• Shaun

    Ann, in my 20+ years in the workforce I have come to conclude that while the “work environment” can influence a person and thus their happiness, it is the person him/herself that determines happiness at work.

    I just finished reading a new book, The Employee Engagement Mindset, that sheds new light on who’s responsible for employee engagement. The book is based on five years of research and suggests that while many leaders say they are responsible, all highly engaged employees took responsibility for their own engagement.

    The author, Dr. Timothy R. Clark, suggest six key drivers to high engagement. They reaffirm my own experience.

    Although in today’s world we like to point fingers and attach blame to others, including organizations, I found it refreshing to find research showing that I am responsible for my own happiness.

    This book is a good read and helped me take a look at several things in considering whom to hire and how I respond to a variety of “things” at work. I even tried to put together a “failure resume” as Clark suggested to see what I could learn from my “spectacular failures” and my eyes opened even further.


  • http://www.blogging4jobs.com/ Blogging4Jobs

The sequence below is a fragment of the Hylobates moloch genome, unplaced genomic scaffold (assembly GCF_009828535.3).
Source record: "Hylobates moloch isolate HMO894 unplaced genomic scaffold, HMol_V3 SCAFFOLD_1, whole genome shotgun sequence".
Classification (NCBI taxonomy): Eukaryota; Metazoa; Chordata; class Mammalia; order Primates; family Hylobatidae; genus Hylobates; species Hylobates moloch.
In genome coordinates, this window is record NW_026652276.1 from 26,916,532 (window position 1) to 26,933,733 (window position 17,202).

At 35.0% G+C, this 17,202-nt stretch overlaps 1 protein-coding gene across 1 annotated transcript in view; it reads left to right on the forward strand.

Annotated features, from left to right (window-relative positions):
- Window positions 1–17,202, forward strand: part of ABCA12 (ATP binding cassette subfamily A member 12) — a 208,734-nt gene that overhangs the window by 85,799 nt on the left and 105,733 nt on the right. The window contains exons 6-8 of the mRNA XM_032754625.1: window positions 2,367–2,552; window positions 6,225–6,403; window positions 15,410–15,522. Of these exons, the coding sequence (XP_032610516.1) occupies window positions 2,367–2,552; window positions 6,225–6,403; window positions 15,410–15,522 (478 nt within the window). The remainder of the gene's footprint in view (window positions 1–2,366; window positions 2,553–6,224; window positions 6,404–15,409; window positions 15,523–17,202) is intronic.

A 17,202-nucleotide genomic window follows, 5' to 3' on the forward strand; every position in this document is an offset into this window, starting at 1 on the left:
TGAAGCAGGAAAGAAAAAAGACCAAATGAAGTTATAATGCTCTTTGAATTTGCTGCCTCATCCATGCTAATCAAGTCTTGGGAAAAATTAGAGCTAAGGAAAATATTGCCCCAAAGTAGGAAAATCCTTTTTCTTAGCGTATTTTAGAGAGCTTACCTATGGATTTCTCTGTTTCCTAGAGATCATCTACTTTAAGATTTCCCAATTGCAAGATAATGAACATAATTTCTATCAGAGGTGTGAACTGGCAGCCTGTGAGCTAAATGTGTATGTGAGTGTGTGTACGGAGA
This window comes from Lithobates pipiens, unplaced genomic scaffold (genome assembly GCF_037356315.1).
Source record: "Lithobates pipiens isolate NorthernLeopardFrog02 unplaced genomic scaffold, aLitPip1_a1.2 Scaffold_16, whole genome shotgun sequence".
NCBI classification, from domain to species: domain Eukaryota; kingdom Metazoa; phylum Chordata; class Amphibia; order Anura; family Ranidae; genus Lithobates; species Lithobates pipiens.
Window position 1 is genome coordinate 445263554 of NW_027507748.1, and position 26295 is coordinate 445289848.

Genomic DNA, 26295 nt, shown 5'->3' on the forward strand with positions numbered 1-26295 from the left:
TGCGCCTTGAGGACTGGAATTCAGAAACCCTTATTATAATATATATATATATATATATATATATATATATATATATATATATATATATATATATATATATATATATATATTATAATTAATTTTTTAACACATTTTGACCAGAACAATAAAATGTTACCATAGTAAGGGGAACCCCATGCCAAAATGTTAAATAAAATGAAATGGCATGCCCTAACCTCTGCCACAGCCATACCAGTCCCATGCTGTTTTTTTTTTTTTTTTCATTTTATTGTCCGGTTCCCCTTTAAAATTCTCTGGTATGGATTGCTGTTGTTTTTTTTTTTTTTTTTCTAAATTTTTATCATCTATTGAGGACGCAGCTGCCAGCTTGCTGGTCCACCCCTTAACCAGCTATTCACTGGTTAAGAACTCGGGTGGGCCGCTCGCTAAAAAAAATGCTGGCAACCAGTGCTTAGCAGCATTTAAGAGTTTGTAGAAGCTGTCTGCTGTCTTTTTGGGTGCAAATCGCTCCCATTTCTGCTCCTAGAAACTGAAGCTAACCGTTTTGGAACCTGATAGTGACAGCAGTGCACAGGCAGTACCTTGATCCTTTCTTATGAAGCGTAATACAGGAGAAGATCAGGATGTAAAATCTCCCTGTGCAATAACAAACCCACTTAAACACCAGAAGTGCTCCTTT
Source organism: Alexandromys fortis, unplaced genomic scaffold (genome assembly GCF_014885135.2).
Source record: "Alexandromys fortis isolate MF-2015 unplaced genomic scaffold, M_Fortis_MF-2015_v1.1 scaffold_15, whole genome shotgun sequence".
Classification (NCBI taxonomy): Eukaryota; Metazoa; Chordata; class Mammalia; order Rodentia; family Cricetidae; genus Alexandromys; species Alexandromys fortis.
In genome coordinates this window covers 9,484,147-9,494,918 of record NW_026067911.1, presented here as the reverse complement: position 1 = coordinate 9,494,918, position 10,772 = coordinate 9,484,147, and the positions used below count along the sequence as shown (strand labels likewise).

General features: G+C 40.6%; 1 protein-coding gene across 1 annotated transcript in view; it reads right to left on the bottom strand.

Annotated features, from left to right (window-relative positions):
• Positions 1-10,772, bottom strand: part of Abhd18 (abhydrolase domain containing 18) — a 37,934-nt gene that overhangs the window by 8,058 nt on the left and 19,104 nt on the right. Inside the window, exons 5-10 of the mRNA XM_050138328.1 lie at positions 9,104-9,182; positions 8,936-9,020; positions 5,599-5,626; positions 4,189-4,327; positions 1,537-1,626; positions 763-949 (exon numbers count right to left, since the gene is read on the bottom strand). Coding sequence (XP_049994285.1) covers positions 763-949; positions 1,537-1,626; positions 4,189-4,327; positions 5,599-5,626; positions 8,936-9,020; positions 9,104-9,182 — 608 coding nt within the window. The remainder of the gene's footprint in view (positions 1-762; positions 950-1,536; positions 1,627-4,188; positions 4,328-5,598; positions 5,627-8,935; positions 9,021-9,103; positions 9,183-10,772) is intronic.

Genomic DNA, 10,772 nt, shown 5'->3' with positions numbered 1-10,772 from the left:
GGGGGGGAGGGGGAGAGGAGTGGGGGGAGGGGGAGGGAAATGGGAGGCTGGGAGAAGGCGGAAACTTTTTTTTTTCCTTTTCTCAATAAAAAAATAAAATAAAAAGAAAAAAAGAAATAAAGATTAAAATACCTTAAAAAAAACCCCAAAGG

Employees’ personal happiness can’t be changed – whether they just got a new car and are ecstatic or just got a divorce and are devastated – and they shouldn’t be expected to change their mood regarding things in their lives outside the office. However, their attitude about the office itself is what’s important here. If they are unsure about their strengths or performance or dislike other employees, office policies, or anything else that causes negative feelings, changes should be made, because it can really impact the entire business. Raising employee morale should be a priority and can be accomplished slowly but surely, in simple steps. Thanking employees for their work, and especially highlighting good performance and letting them know when they’ve done a good job, is one way, although that should already be common sense. Other ways are by offering incentives for good work, and then complimenting and rewarding that good work, which will boost morale – offering a free lunch, a day off, whatever it may be. Also, it’s good to adjust to their personal strengths – if they work better in groups or better alone, allow them, to some extent, to work how they work best.